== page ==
• Minka’s story has fascinated one of the SS soldiers, who happens to be the brother of notorious Reiner Hartmann. Because of her ability to speak German, Minka and this soldier grow an unlikely invisible bond where Franz later on wants to know what happens in the end.
  • Last but not least is Josef Weber who claims that he is Reiner Hartmann. When you read his view about the atrocities and notorious crimes he had committed against the prisoners at the camp, you sometimes had to put the book down, unable to read it. But (spoiler alert) there is a strong twist towards the end when we find that Josef was actually Franz and not Reiner

Overall I give this book



Well written, more like a reality book with harrowing descriptions of the holocaust.


Stay tune for my next review!!





End of Sabbatical

I know I haven’t posted anything for the past few months–I have been sabbatical. But I am going to be back again! Starting this month!

So my plan has changed a little and I will outline the books I am going to blog below

  • 14th October 2017–The Storyteller by Jodi Piccoult
  • 31st October 2017–Eat, Pray and Love by Elizabeth Gilbert
  • 10th November 2017–Road to Elephant Pass
  • 20th November 2017–Like a Flowing River by Paulo Coehlo

Stay tuned!

Classical Music theme 1–Frederic Chopin

OK, besides from book blogging, I decided that I will also start a bit of music blogging, especially on classical music theme.

So how many of you all love listening to classical music? Maybe a few. I play the piano and currently I am pursuing a diploma on the piano. And yes, I do listen to classical music. My iPod consists of all classical music–most of them rather. And since I am currently reading books and no books to blog at the moment, I decided weekly, I will do a music blog, and starting from today will be starting the first ever classical theme blog–starting with Frederic Chopin.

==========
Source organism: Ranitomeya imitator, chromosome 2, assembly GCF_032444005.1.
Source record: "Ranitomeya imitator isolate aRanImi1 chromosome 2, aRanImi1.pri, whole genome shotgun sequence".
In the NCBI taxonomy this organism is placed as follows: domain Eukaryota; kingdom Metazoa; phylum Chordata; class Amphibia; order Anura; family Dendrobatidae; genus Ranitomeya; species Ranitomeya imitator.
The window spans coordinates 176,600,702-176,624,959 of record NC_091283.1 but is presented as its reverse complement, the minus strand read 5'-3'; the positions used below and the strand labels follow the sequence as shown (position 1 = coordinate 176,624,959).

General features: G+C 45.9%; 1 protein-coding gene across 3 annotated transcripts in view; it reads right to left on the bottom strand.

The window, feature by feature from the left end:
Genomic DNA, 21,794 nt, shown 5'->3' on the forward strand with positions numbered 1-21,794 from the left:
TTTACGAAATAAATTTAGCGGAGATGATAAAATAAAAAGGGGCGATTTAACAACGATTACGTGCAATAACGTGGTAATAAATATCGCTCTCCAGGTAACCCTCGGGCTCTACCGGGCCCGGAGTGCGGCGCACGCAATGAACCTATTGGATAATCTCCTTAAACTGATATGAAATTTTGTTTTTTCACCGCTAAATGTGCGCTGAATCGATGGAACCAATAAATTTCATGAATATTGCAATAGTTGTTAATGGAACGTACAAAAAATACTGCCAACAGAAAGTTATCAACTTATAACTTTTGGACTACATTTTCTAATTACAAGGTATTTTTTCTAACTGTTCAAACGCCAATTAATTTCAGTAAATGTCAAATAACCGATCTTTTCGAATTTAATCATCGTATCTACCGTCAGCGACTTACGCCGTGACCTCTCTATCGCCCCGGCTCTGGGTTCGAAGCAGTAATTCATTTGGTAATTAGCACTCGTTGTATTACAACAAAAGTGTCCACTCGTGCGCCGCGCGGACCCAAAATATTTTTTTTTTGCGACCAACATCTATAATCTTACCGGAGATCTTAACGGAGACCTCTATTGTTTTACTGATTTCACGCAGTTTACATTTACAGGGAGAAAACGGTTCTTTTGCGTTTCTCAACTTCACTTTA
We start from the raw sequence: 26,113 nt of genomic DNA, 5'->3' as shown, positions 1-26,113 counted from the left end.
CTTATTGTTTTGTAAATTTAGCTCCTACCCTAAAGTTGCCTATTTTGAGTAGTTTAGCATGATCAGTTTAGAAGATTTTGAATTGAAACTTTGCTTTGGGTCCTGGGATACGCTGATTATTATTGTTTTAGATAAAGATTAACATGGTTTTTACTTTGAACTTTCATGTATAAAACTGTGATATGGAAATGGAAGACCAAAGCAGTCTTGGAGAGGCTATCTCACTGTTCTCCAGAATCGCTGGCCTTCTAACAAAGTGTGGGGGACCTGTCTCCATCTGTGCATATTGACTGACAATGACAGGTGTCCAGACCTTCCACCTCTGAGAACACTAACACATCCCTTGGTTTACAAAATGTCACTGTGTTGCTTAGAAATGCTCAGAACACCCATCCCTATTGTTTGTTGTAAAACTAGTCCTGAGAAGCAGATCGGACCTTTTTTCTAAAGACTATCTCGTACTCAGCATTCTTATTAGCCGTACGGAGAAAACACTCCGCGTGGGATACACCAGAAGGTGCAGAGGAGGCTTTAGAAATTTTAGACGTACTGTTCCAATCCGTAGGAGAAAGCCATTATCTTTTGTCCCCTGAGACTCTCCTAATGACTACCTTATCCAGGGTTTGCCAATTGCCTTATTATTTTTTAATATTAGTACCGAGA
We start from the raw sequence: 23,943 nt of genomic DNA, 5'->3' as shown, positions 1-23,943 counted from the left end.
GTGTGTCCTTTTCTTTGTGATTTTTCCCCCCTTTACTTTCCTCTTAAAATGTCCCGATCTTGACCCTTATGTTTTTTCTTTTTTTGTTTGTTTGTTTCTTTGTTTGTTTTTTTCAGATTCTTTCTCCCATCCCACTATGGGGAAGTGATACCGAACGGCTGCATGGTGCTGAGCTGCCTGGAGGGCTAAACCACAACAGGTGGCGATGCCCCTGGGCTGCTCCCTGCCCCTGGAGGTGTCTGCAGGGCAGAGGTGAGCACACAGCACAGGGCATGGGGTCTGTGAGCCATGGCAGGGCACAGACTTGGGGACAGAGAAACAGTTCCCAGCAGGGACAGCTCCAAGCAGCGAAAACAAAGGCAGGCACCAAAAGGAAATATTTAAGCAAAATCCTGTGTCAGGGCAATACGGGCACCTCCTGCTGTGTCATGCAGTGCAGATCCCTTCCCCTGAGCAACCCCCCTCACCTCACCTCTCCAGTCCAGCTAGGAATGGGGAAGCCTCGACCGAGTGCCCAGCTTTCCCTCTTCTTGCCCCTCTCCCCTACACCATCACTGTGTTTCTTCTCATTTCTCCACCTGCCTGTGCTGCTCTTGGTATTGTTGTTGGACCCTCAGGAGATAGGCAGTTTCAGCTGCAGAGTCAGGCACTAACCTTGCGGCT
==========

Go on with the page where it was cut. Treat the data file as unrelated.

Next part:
OK….any one who is into classical music knows who Frederic Chopin is.  Here is a picture of Chopin along with a brief biography.


Frédéric François Chopin (/ˈʃpæn/French: [fʁedeʁik fʁɑ̃swa ʃɔpɛ̃]; 1 March 1810 – 17 October 1849), born Fryderyk Franciszek Chopin,[n 1] was a Polish composer and virtuoso pianist of the Romantic era who wrote primarily for the solo piano. He gained and has maintained renown worldwide as a leading musician of his era, whose “poetic genius was based on a professional technique that was without equal in his generation.”[1] Chopin was born in what was then the Duchy of Warsaw and grew up in Warsaw, which in 1815 became part of Congress Poland. A child prodigy, he completed his musical education and composed his earlier works in Warsaw before leaving Poland at the age of 20, less than a month before the outbreak of the November 1830 Uprising.

At 21 he settled in Paris. Thereafter, during the last 18 years of his life, he gave only some 30 public performances, preferring the more intimate atmosphere of the salon. He supported himself by selling his compositions and by teaching piano, for which he was in high demand. Chopin formed a friendship with Franz Liszt and was admired by many of his musical contemporaries, including Robert Schumann. In 1835 he obtained French citizenship. After a failed engagement to Maria Wodzińska from 1836 to 1837, he maintained an often troubled relationship with the French woman writer George Sand. A brief and unhappy visit to Majorca with Sand in 1838–39 was one of his most productive periods of composition. In his last years, he was financially supported by his admirer Jane Stirling, who also arranged for him to visit Scotland in 1848. Through most of his life, Chopin suffered from poor health. He died in Paris in 1849, at the age of 39, probably of tuberculosis.